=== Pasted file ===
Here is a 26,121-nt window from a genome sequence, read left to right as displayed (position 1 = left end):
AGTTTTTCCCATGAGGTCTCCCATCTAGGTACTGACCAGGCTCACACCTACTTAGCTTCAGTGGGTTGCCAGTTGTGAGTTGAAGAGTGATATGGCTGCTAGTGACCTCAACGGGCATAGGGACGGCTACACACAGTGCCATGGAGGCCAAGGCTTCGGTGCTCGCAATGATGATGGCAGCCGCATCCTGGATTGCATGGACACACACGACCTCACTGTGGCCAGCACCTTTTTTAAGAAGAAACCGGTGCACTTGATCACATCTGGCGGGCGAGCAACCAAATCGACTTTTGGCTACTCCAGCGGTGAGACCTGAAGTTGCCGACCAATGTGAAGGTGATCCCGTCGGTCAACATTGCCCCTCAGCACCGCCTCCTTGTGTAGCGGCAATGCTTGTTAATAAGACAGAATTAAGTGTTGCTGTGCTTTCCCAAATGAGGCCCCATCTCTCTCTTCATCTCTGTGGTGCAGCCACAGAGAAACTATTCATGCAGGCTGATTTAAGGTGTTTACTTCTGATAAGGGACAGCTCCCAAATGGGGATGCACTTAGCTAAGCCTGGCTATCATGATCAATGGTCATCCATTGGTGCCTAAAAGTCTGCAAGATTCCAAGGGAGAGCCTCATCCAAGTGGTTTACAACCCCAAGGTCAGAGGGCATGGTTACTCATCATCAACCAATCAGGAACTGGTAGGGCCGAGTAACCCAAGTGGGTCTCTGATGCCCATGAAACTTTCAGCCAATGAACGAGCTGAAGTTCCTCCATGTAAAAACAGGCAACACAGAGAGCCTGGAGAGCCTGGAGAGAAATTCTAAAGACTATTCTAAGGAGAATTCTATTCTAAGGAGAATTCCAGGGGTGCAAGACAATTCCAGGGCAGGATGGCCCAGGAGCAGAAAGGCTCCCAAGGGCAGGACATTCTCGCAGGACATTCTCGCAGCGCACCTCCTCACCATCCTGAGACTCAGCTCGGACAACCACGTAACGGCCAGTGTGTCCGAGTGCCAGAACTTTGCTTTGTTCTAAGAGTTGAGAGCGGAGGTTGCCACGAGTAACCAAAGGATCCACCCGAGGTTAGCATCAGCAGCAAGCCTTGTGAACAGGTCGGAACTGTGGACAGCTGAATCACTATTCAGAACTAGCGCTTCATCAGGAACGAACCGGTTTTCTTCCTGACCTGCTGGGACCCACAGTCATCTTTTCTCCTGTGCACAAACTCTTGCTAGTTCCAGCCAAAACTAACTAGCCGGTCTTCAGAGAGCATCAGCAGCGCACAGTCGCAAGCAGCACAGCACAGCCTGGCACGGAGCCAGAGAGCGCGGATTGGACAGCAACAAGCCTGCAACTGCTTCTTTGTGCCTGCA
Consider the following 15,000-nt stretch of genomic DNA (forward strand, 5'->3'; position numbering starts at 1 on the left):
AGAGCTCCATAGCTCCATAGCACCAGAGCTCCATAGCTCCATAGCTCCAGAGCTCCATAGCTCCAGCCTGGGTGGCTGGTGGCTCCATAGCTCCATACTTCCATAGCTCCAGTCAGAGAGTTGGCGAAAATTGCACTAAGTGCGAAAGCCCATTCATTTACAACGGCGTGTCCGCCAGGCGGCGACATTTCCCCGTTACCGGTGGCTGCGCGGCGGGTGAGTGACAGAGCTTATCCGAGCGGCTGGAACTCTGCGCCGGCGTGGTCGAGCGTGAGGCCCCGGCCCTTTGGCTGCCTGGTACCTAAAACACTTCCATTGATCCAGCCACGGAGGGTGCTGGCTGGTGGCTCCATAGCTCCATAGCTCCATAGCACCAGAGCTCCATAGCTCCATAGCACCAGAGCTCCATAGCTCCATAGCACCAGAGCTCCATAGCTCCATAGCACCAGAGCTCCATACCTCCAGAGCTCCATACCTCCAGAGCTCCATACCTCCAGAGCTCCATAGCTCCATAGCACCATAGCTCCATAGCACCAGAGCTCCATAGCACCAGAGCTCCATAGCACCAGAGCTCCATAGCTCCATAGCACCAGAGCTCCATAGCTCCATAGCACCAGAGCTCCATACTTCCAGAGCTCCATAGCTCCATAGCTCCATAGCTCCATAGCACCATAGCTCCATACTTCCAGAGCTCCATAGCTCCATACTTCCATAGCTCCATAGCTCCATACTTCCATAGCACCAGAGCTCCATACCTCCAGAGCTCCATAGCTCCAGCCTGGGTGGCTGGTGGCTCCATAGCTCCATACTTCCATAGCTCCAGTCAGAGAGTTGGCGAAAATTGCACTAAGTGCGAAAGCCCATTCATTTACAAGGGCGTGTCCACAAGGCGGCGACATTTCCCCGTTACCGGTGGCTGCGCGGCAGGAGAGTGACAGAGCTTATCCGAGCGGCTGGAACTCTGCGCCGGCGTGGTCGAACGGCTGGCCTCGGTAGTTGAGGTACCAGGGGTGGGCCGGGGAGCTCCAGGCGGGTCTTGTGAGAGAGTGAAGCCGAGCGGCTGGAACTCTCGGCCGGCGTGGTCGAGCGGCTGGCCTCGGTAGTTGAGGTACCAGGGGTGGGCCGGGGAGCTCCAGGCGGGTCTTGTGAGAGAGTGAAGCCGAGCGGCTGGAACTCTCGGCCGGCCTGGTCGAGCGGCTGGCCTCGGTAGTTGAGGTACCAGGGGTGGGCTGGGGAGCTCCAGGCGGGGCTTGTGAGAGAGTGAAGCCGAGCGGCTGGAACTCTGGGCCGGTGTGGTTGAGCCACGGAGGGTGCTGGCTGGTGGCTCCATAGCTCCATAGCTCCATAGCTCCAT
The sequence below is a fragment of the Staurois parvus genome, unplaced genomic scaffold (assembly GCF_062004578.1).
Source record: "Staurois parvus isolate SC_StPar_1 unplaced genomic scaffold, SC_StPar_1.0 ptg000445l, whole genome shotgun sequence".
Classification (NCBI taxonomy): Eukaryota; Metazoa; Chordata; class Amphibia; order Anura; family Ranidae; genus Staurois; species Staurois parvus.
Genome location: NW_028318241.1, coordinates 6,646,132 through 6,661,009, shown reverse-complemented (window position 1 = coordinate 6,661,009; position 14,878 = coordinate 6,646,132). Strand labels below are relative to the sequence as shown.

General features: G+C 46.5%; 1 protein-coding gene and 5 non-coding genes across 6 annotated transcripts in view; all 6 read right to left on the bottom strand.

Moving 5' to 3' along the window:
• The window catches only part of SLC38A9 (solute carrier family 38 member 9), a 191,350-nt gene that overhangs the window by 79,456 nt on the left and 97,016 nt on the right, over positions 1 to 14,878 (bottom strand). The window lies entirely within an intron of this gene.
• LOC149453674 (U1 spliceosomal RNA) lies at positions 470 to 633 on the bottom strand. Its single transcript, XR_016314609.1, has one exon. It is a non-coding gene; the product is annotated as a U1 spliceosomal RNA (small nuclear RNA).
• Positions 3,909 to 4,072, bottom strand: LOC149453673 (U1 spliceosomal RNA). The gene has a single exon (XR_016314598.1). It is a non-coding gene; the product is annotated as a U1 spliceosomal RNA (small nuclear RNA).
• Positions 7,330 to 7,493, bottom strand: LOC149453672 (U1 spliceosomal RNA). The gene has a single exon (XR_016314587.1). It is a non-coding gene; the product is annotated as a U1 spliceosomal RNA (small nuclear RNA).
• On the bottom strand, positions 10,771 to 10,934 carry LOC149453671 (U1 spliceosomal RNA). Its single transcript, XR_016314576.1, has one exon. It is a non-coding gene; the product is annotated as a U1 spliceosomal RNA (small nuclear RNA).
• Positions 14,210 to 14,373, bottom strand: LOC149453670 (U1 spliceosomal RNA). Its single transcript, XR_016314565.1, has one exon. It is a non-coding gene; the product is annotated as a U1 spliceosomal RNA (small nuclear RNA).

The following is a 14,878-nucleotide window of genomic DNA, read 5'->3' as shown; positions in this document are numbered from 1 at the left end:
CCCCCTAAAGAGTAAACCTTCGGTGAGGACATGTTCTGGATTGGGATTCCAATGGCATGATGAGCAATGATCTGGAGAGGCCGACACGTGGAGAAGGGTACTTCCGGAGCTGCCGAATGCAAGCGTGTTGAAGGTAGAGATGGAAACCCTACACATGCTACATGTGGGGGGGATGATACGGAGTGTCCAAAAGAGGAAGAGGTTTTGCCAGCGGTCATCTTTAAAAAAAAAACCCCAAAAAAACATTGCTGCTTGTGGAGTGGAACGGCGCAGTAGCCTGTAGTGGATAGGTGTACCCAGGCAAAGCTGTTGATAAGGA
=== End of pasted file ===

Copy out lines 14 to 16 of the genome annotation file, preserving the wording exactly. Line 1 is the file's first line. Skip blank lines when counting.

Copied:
• Positions 7,330 to 7,493, bottom strand: LOC149453672 (U1 spliceosomal RNA). The gene has a single exon (XR_016314587.1). It is a non-coding gene; the product is annotated as a U1 spliceosomal RNA (small nuclear RNA).
• On the bottom strand, positions 10,771 to 10,934 carry LOC149453671 (U1 spliceosomal RNA). Its single transcript, XR_016314576.1, has one exon. It is a non-coding gene; the product is annotated as a U1 spliceosomal RNA (small nuclear RNA).
• Positions 14,210 to 14,373, bottom strand: LOC149453670 (U1 spliceosomal RNA). Its single transcript, XR_016314565.1, has one exon. It is a non-coding gene; the product is annotated as a U1 spliceosomal RNA (small nuclear RNA).